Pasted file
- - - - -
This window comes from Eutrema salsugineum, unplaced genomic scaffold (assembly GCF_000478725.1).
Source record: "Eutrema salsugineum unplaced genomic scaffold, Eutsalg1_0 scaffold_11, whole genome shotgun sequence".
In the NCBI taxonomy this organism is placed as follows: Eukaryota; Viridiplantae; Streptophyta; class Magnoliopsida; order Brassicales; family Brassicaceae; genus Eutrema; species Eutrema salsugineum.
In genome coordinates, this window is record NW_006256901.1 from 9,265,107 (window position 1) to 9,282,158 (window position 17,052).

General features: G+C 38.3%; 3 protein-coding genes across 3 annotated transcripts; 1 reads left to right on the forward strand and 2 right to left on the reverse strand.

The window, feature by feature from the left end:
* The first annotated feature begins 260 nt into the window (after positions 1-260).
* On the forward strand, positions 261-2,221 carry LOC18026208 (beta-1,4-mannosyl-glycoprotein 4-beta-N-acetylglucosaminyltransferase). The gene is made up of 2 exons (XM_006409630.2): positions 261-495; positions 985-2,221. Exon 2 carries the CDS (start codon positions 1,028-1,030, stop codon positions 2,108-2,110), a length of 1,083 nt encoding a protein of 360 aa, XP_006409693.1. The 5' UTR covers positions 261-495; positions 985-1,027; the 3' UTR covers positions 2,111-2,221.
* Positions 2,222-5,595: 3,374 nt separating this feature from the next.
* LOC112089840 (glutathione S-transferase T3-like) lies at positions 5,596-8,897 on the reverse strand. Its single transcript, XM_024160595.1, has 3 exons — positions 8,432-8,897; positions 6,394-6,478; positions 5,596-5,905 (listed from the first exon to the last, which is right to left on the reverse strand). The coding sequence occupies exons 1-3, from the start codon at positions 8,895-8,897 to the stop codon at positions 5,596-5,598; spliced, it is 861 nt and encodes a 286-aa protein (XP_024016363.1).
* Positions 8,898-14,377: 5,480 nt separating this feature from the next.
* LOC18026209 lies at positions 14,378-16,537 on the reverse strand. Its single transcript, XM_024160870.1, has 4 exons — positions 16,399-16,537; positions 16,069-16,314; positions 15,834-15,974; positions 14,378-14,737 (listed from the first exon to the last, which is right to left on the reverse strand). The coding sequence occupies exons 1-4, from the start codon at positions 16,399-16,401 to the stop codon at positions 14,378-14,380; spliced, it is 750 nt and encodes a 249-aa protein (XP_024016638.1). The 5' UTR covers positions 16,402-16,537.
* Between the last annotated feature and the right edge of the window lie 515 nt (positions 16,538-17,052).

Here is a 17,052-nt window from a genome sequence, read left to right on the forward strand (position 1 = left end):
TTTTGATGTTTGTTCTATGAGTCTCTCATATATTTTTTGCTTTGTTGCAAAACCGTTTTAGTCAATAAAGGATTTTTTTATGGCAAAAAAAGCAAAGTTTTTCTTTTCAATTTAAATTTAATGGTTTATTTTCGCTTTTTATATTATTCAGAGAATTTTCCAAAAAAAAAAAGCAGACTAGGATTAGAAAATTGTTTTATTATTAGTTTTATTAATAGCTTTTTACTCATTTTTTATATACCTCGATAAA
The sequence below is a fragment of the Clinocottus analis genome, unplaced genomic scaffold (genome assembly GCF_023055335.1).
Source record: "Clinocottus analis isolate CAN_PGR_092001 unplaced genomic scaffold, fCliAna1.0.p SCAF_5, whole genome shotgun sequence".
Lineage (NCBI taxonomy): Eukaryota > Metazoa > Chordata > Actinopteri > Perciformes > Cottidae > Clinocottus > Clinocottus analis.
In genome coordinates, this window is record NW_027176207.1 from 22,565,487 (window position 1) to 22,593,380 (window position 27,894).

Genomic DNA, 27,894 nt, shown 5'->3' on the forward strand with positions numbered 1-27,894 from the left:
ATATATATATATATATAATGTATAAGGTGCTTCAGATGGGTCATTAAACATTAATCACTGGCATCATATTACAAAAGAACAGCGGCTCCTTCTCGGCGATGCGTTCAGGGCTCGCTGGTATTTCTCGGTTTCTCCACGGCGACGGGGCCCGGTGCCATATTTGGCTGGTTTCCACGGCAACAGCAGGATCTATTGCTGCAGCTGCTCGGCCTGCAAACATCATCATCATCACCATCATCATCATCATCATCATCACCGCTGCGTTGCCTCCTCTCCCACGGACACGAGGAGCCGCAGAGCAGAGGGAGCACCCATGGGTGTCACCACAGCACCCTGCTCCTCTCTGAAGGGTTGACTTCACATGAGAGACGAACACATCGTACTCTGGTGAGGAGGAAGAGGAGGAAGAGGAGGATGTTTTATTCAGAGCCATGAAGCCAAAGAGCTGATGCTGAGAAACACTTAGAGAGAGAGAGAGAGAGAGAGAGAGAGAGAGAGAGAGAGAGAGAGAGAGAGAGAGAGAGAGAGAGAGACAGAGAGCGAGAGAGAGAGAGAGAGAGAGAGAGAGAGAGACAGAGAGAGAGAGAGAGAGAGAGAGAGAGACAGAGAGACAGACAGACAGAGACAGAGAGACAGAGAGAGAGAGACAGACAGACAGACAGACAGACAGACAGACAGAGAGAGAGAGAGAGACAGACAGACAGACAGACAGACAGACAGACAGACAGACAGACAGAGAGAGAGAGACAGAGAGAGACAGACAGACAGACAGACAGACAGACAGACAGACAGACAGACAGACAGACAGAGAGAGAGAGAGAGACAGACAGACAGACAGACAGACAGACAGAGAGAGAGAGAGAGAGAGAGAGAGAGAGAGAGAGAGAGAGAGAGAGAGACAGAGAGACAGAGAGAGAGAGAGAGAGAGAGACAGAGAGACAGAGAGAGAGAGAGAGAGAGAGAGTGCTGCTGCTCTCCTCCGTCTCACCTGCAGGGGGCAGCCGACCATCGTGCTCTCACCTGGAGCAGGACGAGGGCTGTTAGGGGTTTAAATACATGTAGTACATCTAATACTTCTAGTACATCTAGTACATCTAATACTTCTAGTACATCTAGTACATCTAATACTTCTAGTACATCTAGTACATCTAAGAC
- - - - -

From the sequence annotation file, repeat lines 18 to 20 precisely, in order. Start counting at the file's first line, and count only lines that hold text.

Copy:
Lineage (NCBI taxonomy): Eukaryota > Metazoa > Chordata > Actinopteri > Perciformes > Cottidae > Clinocottus > Clinocottus analis.
In genome coordinates, this window is record NW_027176207.1 from 22,565,487 (window position 1) to 22,593,380 (window position 27,894).

Genomic DNA, 27,894 nt, shown 5'->3' on the forward strand with positions numbered 1-27,894 from the left: